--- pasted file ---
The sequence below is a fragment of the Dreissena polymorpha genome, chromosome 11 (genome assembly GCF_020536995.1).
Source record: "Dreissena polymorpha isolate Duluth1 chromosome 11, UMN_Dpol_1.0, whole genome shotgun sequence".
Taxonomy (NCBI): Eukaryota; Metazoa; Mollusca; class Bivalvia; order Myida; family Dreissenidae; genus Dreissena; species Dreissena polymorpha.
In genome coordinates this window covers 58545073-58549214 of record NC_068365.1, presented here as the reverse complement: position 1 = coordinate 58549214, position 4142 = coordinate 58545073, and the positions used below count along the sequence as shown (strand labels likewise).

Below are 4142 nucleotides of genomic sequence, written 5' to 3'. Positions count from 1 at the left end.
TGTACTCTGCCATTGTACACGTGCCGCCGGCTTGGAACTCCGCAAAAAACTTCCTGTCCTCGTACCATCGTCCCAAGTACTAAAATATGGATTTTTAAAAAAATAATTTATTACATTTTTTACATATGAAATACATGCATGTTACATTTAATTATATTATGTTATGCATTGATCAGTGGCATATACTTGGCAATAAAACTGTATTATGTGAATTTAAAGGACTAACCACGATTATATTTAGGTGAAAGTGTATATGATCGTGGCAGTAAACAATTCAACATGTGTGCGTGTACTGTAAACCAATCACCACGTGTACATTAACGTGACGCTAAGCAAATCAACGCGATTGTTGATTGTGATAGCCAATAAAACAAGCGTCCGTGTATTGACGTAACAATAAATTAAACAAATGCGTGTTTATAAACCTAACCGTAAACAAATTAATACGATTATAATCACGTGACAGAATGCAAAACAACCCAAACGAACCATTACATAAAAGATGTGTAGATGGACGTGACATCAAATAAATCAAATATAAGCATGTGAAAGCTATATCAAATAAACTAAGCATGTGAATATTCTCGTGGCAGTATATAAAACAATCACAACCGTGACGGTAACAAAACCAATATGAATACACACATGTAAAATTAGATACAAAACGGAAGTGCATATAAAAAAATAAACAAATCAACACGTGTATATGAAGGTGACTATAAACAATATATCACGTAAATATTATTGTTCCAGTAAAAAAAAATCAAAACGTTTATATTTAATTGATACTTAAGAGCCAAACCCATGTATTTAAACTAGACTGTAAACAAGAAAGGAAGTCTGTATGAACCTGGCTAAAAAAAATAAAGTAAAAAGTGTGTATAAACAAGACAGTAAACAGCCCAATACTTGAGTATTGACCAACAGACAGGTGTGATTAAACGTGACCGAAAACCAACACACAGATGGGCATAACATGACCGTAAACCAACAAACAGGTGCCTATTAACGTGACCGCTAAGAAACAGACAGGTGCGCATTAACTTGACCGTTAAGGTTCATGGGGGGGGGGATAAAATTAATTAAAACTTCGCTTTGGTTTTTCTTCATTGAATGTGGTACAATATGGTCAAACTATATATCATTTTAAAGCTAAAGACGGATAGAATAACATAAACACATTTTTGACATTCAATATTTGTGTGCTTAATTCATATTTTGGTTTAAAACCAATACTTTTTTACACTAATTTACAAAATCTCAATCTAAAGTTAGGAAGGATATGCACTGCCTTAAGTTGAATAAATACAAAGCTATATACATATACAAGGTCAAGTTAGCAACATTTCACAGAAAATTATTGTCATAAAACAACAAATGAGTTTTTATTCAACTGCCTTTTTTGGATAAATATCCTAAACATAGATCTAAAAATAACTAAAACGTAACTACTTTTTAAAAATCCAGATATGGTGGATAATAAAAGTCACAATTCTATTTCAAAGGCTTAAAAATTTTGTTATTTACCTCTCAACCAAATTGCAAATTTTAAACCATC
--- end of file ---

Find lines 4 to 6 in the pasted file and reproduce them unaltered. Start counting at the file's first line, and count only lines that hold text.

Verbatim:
In genome coordinates this window covers 58545073-58549214 of record NC_068365.1, presented here as the reverse complement: position 1 = coordinate 58549214, position 4142 = coordinate 58545073, and the positions used below count along the sequence as shown (strand labels likewise).

Below are 4142 nucleotides of genomic sequence, written 5' to 3'. Positions count from 1 at the left end.
TGTACTCTGCCATTGTACACGTGCCGCCGGCTTGGAACTCCGCAAAAAACTTCCTGTCCTCGTACCATCGTCCCAAGTACTAAAATATGGATTTTTAAAAAAATAATTTATTACATTTTTTACATATGAAATACATGCATGTTACATTTAATTATATTATGTTATGCATTGATCAGTGGCATATACTTGGCAATAAAACTGTATTATGTGAATTTAAAGGACTAACCACGATTATATTTAGGTGAAAGTGTATATGATCGTGGCAGTAAACAATTCAACATGTGTGCGTGTACTGTAAACCAATCACCACGTGTACATTAACGTGACGCTAAGCAAATCAACGCGATTGTTGATTGTGATAGCCAATAAAACAAGCGTCCGTGTATTGACGTAACAATAAATTAAACAAATGCGTGTTTATAAACCTAACCGTAAACAAATTAATACGATTATAATCACGTGACAGAATGCAAAACAACCCAAACGAACCATTACATAAAAGATGTGTAGATGGACGTGACATCAAATAAATCAAATATAAGCATGTGAAAGCTATATCAAATAAACTAAGCATGTGAATATTCTCGTGGCAGTATATAAAACAATCACAACCGTGACGGTAACAAAACCAATATGAATACACACATGTAAAATTAGATACAAAACGGAAGTGCATATAAAAAAATAAACAAATCAACACGTGTATATGAAGGTGACTATAAACAATATATCACGTAAATATTATTGTTCCAGTAAAAAAAAATCAAAACGTTTATATTTAATTGATACTTAAGAGCCAAACCCATGTATTTAAACTAGACTGTAAACAAGAAAGGAAGTCTGTATGAACCTGGCTAAAAAAAATAAAGTAAAAAGTGTGTATAAACAAGACAGTAAACAGCCCAATACTTGAGTATTGACCAACAGACAGGTGTGATTAAACGTGACCGAAAACCAACACACAGATGGGCATAACATGACCGTAAACCAACAAACAGGTGCCTATTAACGTGACCGCTAAGAAACAGACAGGTGCGCATTAACTTGACCGTTAAGGTTCATGGGGGGGGGGATAAAATTAATTAAAACTTCGCTTTGGTTTTTCTTCATTGAATGTGGTACAATATGGTCAAACTATATATCATTTTAAAGCTAAAGACGGATAGAATAACATAAACACATTTTTGACATTCAATATTTGTGTGCTTAATTCATATTTTGGTTTAAAACCAATACTTTTTTACACTAATTTACAAAATCTCAATCTAAAGTTAGGAAGGATATGCACTGCCTTAAGTTGAATAAATACAAAGCTATATACATATACAAGGTCAAGTTAGCAACATTTCACAGAAAATTATTGTCATAAAACAACAAATGAGTTTTTATTCAACTGCCTTTTTTGGATAAATATCCTAAACATAGATCTAAAAATAACTAAAACGTAACTACTTTTTAAAAATCCAGATATGGTGGATAATAAAAGTCACAATTCTATTTCAAAGGCTTAAAAATTTTGTTATTTACCTCTCAACCAAATTGCAAATTTTAAACCATC